Hummus and huskies, what more do you need in life?
This recipe is one of those that you can fall back on time and time again, for yourself or if you're having a get-together.
I've given you the guidelines and main ingredients needed to create the traditional texture and flavor of hummus that you find in restaurants but it can be adjusted to your liking. For example, my mom love her hummus extra lemony, so I add a lemon when I know she's coming. My good friend is a garlic freak, so I throw in an extra clove for her. Me, I like a healthy dose of tahini to get that sharpness that you get from a good cheddar cheese.
The key is the technique and ingredients used, the amounts are more flexible. Ok, let's get into it!
You need dry chickpeas (a.k.a. garbanzo beans), the smaller they are the better.
***Side Note: I like to transfer dry grains or legumes into glass containers (especially when they come in plastic bags than aren't resealable (whyyy?)) but then I'm always wondering what the serving size and calories are so I just label them with masking tape and a sharpie and then I feel Pinterest AF.
Haven't tried that Amish popcorn yet, will let you know when I do.
Anyway, place the chickpeas in a bowl with baking soda and fill with water. The baking soda helps speed up the cooking process later and allows the chickpeas to get really soft which results in a super smooth hummus (that's a pro tip from the motherland btw).
Let it soak overnight and the next morning the chickpeas will have doubled in size.
Rinse the chickpeas before you cook them.
This part is important. DO NOT ADD SALT when cooking. If you do, it will take FOREVER to cook. Save the salt for the end when you are pureeing the hummus.
Boil the chickpeas for about an hour to 2 hours until they are soft enough to smash with a little pressure between your thumb and index finger.
Once they are fully cooked, add them to a food processor or blender and gather all the ingredients you will need.
Now begin the process of adding ingredients, tasting and adding as needed. Use the amounts provided for each ingredient as guidelines for the range to be used to achieve the traditional hummus flavor.
At the end of the day though, you are eating it and it should taste good to you so make it how you like it.
Once it tastes to your liking, process it for another minute or so on high to achieve a smooth and whipped consistency.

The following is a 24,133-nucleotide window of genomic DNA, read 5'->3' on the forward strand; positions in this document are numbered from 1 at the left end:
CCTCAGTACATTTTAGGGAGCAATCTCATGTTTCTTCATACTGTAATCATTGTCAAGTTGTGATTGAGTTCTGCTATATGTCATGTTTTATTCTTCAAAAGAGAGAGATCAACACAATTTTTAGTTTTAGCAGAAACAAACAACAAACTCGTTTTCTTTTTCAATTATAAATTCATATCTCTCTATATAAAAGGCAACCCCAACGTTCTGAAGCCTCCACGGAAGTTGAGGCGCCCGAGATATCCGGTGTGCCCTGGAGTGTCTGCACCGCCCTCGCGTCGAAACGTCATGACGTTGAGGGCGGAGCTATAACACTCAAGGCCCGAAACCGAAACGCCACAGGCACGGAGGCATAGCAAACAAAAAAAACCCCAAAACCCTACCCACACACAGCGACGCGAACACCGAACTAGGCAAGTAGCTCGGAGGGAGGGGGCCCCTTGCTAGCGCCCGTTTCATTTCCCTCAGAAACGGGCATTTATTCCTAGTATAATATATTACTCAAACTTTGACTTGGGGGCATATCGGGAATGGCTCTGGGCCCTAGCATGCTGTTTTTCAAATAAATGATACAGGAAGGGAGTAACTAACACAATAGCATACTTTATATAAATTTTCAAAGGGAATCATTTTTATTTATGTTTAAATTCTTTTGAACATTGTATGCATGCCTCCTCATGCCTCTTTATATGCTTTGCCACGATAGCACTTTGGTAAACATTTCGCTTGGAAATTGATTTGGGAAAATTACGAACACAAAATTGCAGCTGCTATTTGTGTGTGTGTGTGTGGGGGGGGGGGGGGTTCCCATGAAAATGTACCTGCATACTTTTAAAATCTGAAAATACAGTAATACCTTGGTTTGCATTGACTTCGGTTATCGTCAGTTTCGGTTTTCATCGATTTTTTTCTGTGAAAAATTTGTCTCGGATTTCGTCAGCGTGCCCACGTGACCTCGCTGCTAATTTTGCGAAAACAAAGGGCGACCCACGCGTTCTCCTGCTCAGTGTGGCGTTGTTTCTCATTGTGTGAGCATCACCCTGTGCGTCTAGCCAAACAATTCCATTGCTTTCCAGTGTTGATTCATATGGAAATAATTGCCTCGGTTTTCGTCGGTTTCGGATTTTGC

Place in a bowl with a drizzle of olive oil, some parsley and sumac if you have some.
Watch people/animals come out of the woodwork.
First the chihuahua will come creeping out, the signature clicking of his long nails on the hard floor giving him away.
This clicking noise will rouse the husky out of his slumber and he will come barreling down towards the hummus, pushing the defenseless chihuahua out of the way.
Such is the life of a food blogger and dog owner.
1 1/4 cup dry chickpeas (a.k.a. garbanzo beans)
1 1/2 tbsp baking soda
1/2 - 3/4 cup tahini
juice of 1-2 lemons
1-2 garlic cloves
1 tsp ground cumin
extra virgin olive oil, as needed (about 1/4 cup)
S+P, to taste
sumac and parsley, for garnish (optional)
Combine the dry chickpeas with the baking soda in a large bowl and fill with water.
The beans will swell up and double in size so make sure there is enough water and bowl capacity to accommodate this.
Soak chickpeas overnight and then rinse, place in a pot and cover with water.
DO NOT ADD SALT. It will take ages to cook if you add salt. Wait until you are pureeing the hummus to add salt.
Cook until tender and you can smash the chickpeas easily with your thumb and index finger.
You can peel them, but it is not necessary.
Add all ingredients in a food processor or blender (starting with the smaller amounts of the ingredients in the ranges I've given. Meaning, start with only 1 garlic clove, only 1/2 cup of tahini, only 1 lemon etc.) I've given ranges of ingredients because although there are staple ingredients in traditional hummus, the quantities vary slightly from home to home depending on personal taste. Some people love a sharp garlic taste other prefer a lemony tang, I personally love a creamy hummus with a nice sharp finish from the tahini.
Once the hummus is smooth, give it a taste (keep in mind that the hotter the mixture the less flavorful it will taste, so allow it cool on the spoon before you taste).
If it tastes too bland add lemon juice and/or salt. If it's too chunky add more olive oil. If it's missing sharpness then and more tahini (traditional hummus has more tahini than the grocery store brands) and if you can't taste the garlic at all, well, you know what to do.
Once it tastes to your liking, let it process for a good minute on high just to make it extra whipped and creamy.
Place into a bowl and create grooves in the hummus with the back of a spoon. You want little spots for a drizzle of olive oil to nestle in. Finish with a sprinkling of sumac and parsley.
Enjoy traditionally with warm fluffy pita bread or with your favorite chips or veggies!